In the Nahuatl language , Axolotls  are known as «monster of water», but in another pre-Hispanic tradition it is said that their  name comes from the Aztec God of deformations and death called Xolotl, brother of Quetzalcoatl. The God Xolotl is also associated with the idea of ​​movement and life. On the other hand, the word Ambystoma, which is part of its scientific name, means «mouth in the form of a cup  (inverted) or flattened mouth», due to its large mouth. In 1863 the French general Elie Frédéric Forey sent to the Museum of Natural History of Paris, 34 live specimen of Mexican Axolotls  caught  in Xochimilco. The zoologist Auguste H. A. Duméril received, cared for and studied the axolotls making the first scientific studies and achieving their reproduction in captivity. He also sent specimens to several countries in Europe and eventually to other continents. Almost 150 years after their introduction to the old world, and because of the relative ease with which they can be bred in captivity, the Mexican Axolotls are now found in aquariums and laboratories around the world, and thousands of important studies have been carried out about them.

The research covers areas such as cell biology, anatomy, genetics and evolution, among others. As for Mexico there are written records about the Mexican Axolotls since 1648, when the work of Francisco Hernández was published  in 1587. In the mid-Sixteenth Century, Fray Bernandino de Sahagún in his great work “General History of Things in Nueva España” recounts the figure that the Axolotls represented for the natives before the Conquest.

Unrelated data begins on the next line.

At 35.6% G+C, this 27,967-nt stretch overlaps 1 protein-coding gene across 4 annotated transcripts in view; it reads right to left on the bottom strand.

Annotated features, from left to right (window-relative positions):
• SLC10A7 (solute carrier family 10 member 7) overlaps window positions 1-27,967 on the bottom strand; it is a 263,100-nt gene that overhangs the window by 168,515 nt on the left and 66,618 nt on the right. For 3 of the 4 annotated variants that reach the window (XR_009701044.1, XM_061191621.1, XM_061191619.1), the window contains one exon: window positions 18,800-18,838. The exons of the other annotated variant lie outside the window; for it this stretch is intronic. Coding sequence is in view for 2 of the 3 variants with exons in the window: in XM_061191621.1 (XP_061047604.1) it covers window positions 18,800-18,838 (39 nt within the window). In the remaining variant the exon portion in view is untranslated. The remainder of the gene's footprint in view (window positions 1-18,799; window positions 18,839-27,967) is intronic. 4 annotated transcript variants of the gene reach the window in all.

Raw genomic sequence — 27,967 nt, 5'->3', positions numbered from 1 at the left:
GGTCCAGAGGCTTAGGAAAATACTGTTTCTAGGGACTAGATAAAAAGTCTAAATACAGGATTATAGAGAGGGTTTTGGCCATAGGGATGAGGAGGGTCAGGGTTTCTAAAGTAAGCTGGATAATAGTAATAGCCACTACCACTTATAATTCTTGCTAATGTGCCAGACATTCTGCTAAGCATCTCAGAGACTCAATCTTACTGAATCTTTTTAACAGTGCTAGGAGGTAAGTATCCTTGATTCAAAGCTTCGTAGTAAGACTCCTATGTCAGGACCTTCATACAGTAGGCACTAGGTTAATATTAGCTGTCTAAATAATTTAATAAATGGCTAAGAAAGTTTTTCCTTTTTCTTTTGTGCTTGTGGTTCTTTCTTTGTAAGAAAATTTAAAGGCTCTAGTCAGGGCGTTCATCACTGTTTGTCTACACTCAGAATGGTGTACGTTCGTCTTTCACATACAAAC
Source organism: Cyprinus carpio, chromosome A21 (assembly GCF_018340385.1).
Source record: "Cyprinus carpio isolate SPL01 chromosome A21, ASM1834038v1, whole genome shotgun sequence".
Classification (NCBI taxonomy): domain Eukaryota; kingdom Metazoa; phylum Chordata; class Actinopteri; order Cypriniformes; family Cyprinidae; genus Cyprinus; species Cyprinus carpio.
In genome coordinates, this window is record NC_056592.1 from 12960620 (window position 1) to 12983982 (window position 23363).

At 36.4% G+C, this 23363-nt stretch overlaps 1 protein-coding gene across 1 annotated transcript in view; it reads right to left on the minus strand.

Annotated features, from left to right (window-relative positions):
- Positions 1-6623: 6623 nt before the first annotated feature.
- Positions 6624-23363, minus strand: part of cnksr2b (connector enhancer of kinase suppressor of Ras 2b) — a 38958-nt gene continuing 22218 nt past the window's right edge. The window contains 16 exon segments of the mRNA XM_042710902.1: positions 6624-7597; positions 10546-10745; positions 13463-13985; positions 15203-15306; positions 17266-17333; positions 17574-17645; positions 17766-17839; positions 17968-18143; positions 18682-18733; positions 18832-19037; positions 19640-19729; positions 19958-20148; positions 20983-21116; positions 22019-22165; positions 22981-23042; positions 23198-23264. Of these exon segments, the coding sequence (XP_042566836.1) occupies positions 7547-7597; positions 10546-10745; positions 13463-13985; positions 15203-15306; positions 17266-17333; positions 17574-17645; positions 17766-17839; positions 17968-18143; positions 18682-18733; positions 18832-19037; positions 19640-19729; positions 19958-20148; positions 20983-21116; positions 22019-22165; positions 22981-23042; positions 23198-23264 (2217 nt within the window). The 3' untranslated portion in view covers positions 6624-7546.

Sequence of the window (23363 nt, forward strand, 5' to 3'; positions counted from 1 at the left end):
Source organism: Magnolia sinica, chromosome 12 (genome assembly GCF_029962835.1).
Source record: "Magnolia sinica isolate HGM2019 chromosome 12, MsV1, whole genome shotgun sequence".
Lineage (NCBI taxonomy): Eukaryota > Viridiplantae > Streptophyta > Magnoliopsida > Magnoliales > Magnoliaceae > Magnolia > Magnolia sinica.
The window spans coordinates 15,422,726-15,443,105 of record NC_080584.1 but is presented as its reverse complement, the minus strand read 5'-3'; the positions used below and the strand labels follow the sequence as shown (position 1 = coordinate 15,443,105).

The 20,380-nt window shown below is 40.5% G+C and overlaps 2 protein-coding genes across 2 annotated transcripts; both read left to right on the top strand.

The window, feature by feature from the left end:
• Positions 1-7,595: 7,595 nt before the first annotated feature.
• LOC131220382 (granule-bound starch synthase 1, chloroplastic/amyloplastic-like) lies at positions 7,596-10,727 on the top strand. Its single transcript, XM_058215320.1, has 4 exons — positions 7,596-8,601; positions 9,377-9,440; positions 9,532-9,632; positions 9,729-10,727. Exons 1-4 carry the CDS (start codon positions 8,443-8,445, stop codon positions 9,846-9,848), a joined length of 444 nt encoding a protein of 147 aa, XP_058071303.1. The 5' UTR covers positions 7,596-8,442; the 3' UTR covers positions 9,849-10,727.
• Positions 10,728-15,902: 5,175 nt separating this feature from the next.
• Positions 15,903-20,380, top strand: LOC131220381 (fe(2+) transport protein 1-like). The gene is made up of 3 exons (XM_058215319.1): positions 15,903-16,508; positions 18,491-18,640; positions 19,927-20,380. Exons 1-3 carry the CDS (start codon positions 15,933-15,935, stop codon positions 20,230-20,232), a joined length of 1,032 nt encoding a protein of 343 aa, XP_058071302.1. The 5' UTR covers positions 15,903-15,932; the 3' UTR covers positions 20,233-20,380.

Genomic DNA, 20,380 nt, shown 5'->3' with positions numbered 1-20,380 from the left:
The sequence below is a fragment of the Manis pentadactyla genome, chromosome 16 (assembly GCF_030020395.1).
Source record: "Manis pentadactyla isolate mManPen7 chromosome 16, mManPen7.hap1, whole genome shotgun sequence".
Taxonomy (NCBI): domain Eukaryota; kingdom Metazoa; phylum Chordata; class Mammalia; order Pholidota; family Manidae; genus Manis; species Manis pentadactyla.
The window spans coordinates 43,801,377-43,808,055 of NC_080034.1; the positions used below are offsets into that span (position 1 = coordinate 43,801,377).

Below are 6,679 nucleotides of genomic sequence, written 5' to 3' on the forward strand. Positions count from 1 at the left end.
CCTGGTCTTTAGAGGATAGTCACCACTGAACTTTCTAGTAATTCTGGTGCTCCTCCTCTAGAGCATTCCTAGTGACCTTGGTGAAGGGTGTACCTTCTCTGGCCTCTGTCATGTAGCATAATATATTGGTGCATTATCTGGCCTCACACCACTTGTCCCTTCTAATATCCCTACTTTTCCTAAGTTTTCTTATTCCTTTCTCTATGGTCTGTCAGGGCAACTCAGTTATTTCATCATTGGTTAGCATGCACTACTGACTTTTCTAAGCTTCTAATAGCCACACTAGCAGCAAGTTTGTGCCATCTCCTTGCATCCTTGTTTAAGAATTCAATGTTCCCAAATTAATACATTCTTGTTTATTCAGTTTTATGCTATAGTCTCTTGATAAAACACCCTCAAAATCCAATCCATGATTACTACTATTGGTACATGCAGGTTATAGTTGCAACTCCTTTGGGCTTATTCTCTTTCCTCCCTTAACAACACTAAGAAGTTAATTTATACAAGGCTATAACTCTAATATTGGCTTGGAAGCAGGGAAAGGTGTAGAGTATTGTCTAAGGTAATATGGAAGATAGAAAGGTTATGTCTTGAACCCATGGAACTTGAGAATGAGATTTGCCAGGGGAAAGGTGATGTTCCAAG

Within the literature, the Mexican Axolotls have inspired many literary works. They have served as a muse to authors such as Julio Cortázar, an Argentine writer who in 1952 published the story «Axolotl», where he narrates, in some way, the transmutation of man, himself, into an Axolotl. Within the culinary culture and since pre-Hispanic times they have been used as food in a variety of dishes, including tamales and broths. A few years ago they were still easily found in the markets of Xochimilco, Toluca, Pátzcuaro and Zumpango. Perhaps because of their strange shape and characteristics, which the ancient inhabitants of the Valley of Mexico used to attribute mystical properties, they have been used for medicinal purposes in the treatment of asthma and bronchitis.. The fame of their healing properties still persists to this day, so it used to be easily found at the Sonora market in Mexico City and there are still ointments and tonics in which the main ingredient is the Mexican Axolotl.

Conservation Status

Mexican Axolotls are listed by CITES as an endangered species and by The IUCN as critically endangered, since their population is in constant decline. In 1998, 2003 and 2008, scientists made a count of Mexican axolotls, in which 6,000, 1,000 and 100 axolotls, respectively, per square kilometer were found in their habitat of Lake Xochimilco. A four-month search in 2013, however, found no surviving individuals in such area. Only a month later two specimens were detected in a channels´ network that started in Xochimilco, the city is currently working on the conservation of axolotls through the construction of shelters for them, as well as in the conservation of their habitats.

Their Main Threats